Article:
Exiled Saudi Arabian dissidents launched a party they hope will dethrone Mohammed bin Salman
- Saudi dissidents have launched a mission to spark the transition to democracy and oust de-facto leader Mohammed bin Salman.
- The National Assembly Party launched from London on Wednesday. It is the first formalized political opposition during King Salman's rule.
- Political parties are banned in Saudi Arabia, and sedition or criticism of the king merits long jail terms.
- Over the last 50 years various political groups have tried to challenge the monarch. Many of those involved were imprisoned.
- Party spokeswoman Madawi al-Rasheed told Business Insider: "Six people announced their names knowing that their families in Saudi Arabia will be targeted and their lives might be in danger, including my life."
- Visit Business Insider's homepage for more stories.
A group of leading Saudi experts and dissidents in exile have launched a political party that they hope will spark a transition to democracy and ultimately unseat Crown Prince Mohammed bin Salman.
Saudi Arabia is an absolute monarchy, ruled exclusively by members of the al-Saud family since 1932.
The self-styled reformer crown prince, known as MBS, and his elderly father King Salman are the current heads of state.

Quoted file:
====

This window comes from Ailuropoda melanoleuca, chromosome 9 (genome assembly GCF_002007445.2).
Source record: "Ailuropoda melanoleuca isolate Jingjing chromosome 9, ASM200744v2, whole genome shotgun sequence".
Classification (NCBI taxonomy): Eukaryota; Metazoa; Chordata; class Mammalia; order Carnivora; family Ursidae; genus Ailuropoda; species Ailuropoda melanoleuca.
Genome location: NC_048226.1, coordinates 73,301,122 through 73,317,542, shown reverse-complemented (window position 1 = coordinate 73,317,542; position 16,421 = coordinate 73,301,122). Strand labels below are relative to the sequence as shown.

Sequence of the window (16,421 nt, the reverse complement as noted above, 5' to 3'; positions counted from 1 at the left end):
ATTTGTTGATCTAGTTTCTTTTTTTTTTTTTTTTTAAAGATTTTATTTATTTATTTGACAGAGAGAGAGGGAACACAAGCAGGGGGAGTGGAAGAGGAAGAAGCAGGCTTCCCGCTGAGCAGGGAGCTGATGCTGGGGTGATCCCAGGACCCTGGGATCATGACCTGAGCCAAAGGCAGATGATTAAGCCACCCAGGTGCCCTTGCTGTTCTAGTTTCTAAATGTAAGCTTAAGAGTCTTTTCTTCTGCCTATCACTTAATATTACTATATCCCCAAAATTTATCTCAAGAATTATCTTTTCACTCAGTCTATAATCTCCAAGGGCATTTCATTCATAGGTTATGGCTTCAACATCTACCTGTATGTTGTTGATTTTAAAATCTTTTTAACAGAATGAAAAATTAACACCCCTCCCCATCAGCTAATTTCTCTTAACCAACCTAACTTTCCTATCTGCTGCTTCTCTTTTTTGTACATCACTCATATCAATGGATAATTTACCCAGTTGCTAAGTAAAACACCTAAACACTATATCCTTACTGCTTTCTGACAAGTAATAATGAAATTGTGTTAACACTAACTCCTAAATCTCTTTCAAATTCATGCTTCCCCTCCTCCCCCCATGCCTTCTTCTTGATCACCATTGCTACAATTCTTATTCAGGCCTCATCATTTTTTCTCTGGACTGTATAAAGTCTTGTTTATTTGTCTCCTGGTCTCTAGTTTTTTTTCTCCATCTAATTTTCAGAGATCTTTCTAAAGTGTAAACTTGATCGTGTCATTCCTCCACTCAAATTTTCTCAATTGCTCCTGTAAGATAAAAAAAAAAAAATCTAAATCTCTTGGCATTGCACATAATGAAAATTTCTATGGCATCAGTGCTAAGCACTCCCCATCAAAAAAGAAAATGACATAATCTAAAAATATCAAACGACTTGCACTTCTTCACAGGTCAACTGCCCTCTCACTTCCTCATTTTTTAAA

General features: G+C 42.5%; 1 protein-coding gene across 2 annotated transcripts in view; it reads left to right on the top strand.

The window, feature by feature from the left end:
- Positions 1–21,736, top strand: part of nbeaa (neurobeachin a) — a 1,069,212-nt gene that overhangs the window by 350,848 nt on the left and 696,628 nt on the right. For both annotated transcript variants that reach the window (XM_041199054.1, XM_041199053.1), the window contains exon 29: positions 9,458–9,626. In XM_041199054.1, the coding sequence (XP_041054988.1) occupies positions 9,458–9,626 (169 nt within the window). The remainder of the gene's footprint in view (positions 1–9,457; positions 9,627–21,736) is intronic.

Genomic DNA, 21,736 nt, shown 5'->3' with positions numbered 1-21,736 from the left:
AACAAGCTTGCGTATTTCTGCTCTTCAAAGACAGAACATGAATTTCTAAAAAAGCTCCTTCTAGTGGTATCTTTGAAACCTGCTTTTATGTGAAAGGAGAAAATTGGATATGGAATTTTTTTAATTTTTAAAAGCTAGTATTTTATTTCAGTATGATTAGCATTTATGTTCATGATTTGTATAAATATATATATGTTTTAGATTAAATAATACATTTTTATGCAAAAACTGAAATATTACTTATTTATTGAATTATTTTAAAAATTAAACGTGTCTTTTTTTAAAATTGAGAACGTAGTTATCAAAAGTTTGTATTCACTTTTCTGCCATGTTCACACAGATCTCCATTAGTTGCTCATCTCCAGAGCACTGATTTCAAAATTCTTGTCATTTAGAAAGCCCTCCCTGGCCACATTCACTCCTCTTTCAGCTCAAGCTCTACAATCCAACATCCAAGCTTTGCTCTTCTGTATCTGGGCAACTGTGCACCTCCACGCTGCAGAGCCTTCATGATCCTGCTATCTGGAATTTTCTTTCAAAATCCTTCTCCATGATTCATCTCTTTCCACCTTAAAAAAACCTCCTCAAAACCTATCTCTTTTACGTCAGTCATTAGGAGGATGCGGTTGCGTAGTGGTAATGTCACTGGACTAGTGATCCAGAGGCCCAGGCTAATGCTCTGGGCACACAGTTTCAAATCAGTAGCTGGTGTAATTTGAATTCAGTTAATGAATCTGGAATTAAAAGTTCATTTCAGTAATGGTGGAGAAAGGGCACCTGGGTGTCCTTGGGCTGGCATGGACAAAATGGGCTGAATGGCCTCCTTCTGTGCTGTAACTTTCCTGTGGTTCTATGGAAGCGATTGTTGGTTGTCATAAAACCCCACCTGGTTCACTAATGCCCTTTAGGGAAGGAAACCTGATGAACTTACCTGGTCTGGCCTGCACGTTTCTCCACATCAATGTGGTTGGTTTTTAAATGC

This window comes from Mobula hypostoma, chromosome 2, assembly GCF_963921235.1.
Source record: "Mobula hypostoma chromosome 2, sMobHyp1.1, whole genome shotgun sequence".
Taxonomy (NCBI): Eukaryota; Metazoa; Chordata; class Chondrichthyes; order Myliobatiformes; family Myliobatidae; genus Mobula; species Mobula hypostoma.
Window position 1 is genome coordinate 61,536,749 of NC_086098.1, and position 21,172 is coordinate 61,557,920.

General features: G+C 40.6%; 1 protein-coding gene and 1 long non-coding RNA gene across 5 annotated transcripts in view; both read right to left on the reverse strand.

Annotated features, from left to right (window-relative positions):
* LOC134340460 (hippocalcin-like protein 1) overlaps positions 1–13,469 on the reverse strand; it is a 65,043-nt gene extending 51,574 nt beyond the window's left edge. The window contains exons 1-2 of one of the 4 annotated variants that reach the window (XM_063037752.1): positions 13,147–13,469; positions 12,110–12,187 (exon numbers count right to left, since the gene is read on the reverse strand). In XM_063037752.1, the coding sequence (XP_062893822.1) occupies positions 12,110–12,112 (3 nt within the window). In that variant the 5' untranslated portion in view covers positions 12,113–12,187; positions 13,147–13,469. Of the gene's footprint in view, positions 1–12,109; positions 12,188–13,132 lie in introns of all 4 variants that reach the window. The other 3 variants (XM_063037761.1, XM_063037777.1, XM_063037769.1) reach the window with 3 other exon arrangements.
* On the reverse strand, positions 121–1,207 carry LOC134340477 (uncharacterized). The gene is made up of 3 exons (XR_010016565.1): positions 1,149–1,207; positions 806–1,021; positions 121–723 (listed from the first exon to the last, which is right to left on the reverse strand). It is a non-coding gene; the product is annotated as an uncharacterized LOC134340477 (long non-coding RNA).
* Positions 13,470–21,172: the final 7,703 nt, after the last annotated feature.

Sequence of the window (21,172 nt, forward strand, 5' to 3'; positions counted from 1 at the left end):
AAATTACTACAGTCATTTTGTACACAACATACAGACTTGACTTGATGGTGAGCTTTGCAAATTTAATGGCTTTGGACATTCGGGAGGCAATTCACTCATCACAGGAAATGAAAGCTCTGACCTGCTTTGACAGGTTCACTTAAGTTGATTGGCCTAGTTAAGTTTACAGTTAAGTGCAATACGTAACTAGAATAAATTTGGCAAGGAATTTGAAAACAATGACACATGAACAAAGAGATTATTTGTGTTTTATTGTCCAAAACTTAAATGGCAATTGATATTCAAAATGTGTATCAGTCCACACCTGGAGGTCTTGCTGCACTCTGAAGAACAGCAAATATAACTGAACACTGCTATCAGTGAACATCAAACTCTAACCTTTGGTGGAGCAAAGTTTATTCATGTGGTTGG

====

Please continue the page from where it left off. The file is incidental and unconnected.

But the country's Basic Law bans political parties. The new National Assembly Party, launched at a safe distance in London on Wednesday, is the first formal opposition under King Salman's rule.
"This is an initiative that builds on previous Saudi attempts to insert political and civil rights in government and allow people to experience democratic institutions," said Madawi al-Rasheed, the party spokeswoman, in an interview with Business Insider.
Al-Rasheed is a Saudi expert based at the London School of Economics.
The other founding members are the London-based activist Yahya Asiri, the researcher Saeed bin Nasser al-Ghamdi, the US-based campaigner Abdullah al-Awda, and the Canada-based social media personality Omar Abdulaziz.
"Six people announced their names knowing that their families in Saudi Arabia will be targeted and their lives might be in danger, including my life, as the Saudi regime is capable of reaching people abroad," al-Rasheed said.
"The murder of [Jamal] Khashoggi is an example of that, and the surveillance, hacking of phones, and the verbal threatening of many, many activists."
"This is a very dangerous thing"
But the party says much is still to be done.
"The government constantly practices violence and repression, with mounting numbers of political arrests and assassinations, increasingly aggressive policies against regional states, enforced disappearances, and people being driven to flee the country," the party said in its launch statement.
Al-Rasheed said the party is looking to new members to swell its ranks both in Saudi Arabia and abroad, but that it is a dangerous game.
"It's not like we're going to give people IDs saying 'you're a member of this party.' Remember, this is a very dangerous thing: political parties are banned in Saudi Arabia."
The group launched on Wednesday, and promptly drew the wrath of Saudi bot accounts on social media. "We have been bombarded with attacks," al-Rasheed said.
"It's expected. The fact that we had to launch this party abroad is telling."
"We have no institutions, we have no say in what happens."